AWS Lambda
Developer Guide

Logging AWS Lambda API Calls with AWS CloudTrail

AWS Lambda is integrated with AWS CloudTrail, a service that provides a record of actions taken by a user, role, or an AWS service in AWS Lambda. CloudTrail captures API calls for AWS Lambda as events. The calls captured include calls from the AWS Lambda console and code calls to the AWS Lambda API operations. If you create a trail, you can enable continuous delivery of CloudTrail events to an Amazon S3 bucket, including events for AWS Lambda. If you don't configure a trail, you can still view the most recent events in the CloudTrail console in Event history. Using the information collected by CloudTrail, you can determine the request that was made to AWS Lambda, the IP address from which the request was made, who made the request, when it was made, and additional details.

To learn more about CloudTrail, including how to configure and enable it, see the AWS CloudTrail User Guide.

AWS Lambda Information in CloudTrail

CloudTrail is enabled on your AWS account when you create the account. When supported event activity occurs in AWS Lambda, that activity is recorded in a CloudTrail event along with other AWS service events in Event history. You can view, search, and download recent events in your AWS account. For more information, see Viewing Events with CloudTrail Event History.

For an ongoing record of events in your AWS account, including events for AWS Lambda, create a trail. A trail enables CloudTrail to deliver log files to an Amazon S3 bucket. By default, when you create a trail in the console, the trail applies to all AWS Regions. The trail logs events from all Regions in the AWS partition and delivers the log files to the Amazon S3 bucket that you specify. Additionally, you can configure other AWS services to further analyze and act upon the event data collected in CloudTrail logs. For more information, see the following:

AWS Lambda supports logging the following actions as events in CloudTrail log files:

Every log entry contains information about who generated the request. The user identity information in the log helps you determine whether the request was made with root or IAM user credentials, with temporary security credentials for a role or federated user, or by another AWS service. For more information, see the userIdentity field in the CloudTrail Event Reference.

You can store your log files in your bucket for as long as you want, but you can also define Amazon S3 lifecycle rules to archive or delete log files automatically. By default, your log files are encrypted by using Amazon S3 server-side encryption (SSE).

You can choose to have CloudTrail publish Amazon SNS notifications when new log files are delivered if you want to take quick action upon log file delivery. For more information, see Configuring Amazon SNS Notifications for CloudTrail.

You can also aggregate AWS Lambda log files from multiple AWS regions and multiple AWS accounts into a single S3 bucket. For more information, see Working with CloudTrail Log Files.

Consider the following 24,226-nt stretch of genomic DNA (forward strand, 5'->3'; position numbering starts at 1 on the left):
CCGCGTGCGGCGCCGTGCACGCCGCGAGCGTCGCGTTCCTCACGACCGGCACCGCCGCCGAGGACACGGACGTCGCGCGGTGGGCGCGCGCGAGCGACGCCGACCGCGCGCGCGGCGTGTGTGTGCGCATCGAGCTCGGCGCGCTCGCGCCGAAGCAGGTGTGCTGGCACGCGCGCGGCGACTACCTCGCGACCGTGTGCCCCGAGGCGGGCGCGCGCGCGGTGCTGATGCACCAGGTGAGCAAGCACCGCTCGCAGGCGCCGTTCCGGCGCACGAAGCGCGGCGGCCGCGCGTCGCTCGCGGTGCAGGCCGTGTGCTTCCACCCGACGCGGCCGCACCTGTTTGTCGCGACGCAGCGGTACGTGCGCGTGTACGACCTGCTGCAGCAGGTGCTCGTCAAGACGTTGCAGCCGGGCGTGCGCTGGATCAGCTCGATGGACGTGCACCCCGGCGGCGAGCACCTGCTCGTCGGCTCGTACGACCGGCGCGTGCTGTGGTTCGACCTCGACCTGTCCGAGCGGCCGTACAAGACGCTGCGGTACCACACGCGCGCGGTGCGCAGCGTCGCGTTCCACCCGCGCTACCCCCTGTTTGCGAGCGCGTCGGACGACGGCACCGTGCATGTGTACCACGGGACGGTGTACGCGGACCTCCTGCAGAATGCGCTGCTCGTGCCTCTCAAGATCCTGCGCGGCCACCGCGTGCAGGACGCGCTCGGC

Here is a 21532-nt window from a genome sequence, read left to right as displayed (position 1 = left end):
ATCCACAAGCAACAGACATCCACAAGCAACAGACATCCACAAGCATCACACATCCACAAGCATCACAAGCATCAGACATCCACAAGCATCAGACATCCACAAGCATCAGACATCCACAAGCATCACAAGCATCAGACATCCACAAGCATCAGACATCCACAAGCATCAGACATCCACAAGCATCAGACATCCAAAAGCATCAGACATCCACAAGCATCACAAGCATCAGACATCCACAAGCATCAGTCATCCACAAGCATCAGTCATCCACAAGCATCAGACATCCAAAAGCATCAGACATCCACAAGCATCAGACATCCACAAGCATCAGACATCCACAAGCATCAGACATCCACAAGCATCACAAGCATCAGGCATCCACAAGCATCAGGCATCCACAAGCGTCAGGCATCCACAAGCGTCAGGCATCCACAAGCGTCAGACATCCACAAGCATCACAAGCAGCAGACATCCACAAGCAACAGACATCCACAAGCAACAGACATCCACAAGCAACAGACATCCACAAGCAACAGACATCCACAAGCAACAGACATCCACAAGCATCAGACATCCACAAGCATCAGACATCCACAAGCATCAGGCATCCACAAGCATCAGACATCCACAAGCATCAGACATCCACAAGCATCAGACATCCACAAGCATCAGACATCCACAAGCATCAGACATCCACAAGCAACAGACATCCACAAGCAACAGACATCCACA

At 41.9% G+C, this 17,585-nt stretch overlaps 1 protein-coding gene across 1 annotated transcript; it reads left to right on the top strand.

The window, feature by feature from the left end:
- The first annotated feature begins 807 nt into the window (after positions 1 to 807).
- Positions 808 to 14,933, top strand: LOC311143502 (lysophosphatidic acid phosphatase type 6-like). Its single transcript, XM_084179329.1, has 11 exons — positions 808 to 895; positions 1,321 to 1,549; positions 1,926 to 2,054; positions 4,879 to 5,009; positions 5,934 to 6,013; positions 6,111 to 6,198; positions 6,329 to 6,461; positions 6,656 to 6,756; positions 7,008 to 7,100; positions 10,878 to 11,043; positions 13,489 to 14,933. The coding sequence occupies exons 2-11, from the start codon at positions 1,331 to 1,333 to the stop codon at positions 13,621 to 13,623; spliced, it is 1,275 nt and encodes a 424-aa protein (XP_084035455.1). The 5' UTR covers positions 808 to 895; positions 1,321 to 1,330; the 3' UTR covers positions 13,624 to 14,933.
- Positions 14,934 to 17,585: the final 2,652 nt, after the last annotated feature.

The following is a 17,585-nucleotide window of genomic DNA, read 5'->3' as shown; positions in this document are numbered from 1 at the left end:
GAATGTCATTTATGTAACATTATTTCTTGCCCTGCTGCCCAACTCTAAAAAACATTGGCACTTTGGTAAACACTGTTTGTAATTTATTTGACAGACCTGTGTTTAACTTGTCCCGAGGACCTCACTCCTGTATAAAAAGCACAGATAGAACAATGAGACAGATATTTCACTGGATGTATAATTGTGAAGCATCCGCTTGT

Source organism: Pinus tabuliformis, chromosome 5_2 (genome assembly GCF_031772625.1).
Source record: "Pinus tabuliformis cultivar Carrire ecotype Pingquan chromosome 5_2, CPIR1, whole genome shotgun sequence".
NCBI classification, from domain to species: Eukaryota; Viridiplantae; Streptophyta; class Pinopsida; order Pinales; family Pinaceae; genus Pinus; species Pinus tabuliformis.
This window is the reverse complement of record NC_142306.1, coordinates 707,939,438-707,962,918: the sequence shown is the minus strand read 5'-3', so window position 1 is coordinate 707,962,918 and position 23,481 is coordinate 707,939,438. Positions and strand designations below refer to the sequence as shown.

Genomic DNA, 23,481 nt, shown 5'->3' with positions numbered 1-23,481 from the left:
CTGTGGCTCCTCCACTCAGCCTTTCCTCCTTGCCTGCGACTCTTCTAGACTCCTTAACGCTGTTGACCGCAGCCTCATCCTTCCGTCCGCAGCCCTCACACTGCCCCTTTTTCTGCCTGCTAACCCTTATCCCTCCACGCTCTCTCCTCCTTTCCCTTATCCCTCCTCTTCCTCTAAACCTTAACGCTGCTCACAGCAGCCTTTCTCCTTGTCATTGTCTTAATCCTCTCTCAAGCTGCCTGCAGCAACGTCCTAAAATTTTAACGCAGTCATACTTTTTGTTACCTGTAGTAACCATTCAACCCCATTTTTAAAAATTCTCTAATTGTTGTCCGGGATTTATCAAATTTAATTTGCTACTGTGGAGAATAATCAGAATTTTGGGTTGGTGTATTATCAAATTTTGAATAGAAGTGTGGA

Understanding AWS Lambda Log File Entries

CloudTrail log files contain one or more log entries where each entry is made up of multiple JSON-formatted events. A log entry represents a single request from any source and includes information about the requested action, any parameters, the date and time of the action, and so on. The log entries are not guaranteed to be in any particular order. That is, they are not an ordered stack trace of the public API calls.

The following example shows CloudTrail log entries for the GetFunction and DeleteFunction actions.

{ "Records": [ { "eventVersion": "1.03", "userIdentity": { "type": "IAMUser", "principalId": "A1B2C3D4E5F6G7EXAMPLE", "arn": "arn:aws:iam::999999999999:user/myUserName", "accountId": "999999999999", "accessKeyId": "AKIAIOSFODNN7EXAMPLE", "userName": "myUserName" }, "eventTime": "2015-03-18T19:03:36Z", "eventSource": "lambda.amazonaws.com", "eventName": "GetFunction", "awsRegion": "us-east-1", "sourceIPAddress": "127.0.0.1", "userAgent": "Python-httplib2/0.8 (gzip)", "errorCode": "AccessDenied", "errorMessage": "User: arn:aws:iam::999999999999:user/myUserName" is not authorized to perform: lambda:GetFunction on resource: arn:aws:lambda:us-west-2:999999999999:function:other-acct-function", "requestParameters": null, "responseElements": null, "requestID": "7aebcd0f-cda1-11e4-aaa2-e356da31e4ff", "eventID": "e92a3e85-8ecd-4d23-8074-843aabfe89bf", "eventType": "AwsApiCall", "recipientAccountId": "999999999999" }, { "eventVersion": "1.03", "userIdentity": { "type": "IAMUser", "principalId": "A1B2C3D4E5F6G7EXAMPLE", "arn": "arn:aws:iam::999999999999:user/myUserName", "accountId": "999999999999", "accessKeyId": "AKIAIOSFODNN7EXAMPLE", "userName": "myUserName" }, "eventTime": "2015-03-18T19:04:42Z", "eventSource": "lambda.amazonaws.com", "eventName": "DeleteFunction", "awsRegion": "us-east-1", "sourceIPAddress": "127.0.0.1", "userAgent": "Python-httplib2/0.8 (gzip)", "requestParameters": { "functionName": "basic-node-task" }, "responseElements": null, "requestID": "a2198ecc-cda1-11e4-aaa2-e356da31e4ff", "eventID": "20b84ce5-730f-482e-b2b2-e8fcc87ceb22", "eventType": "AwsApiCall", "recipientAccountId": "999999999999" } ] }

Note

The eventName may include date and version information, such as "GetFunction20150331", but it is still referring to the same public API. For more information, see Services Supported by CloudTrail Event History in the AWS CloudTrail User Guide.

Using CloudTrail to Track Function Invocations

CloudTrail also logs data events. You can turn on data event logging so that you log an event every time Lambda functions are invoked. This helps you understand what identities are invoking the functions and the frequency of their invocations. You can do this using the AWS CloudTrail console or Invoke CLI operation. For more information on this option, see Logging Data and Management Events for Trails.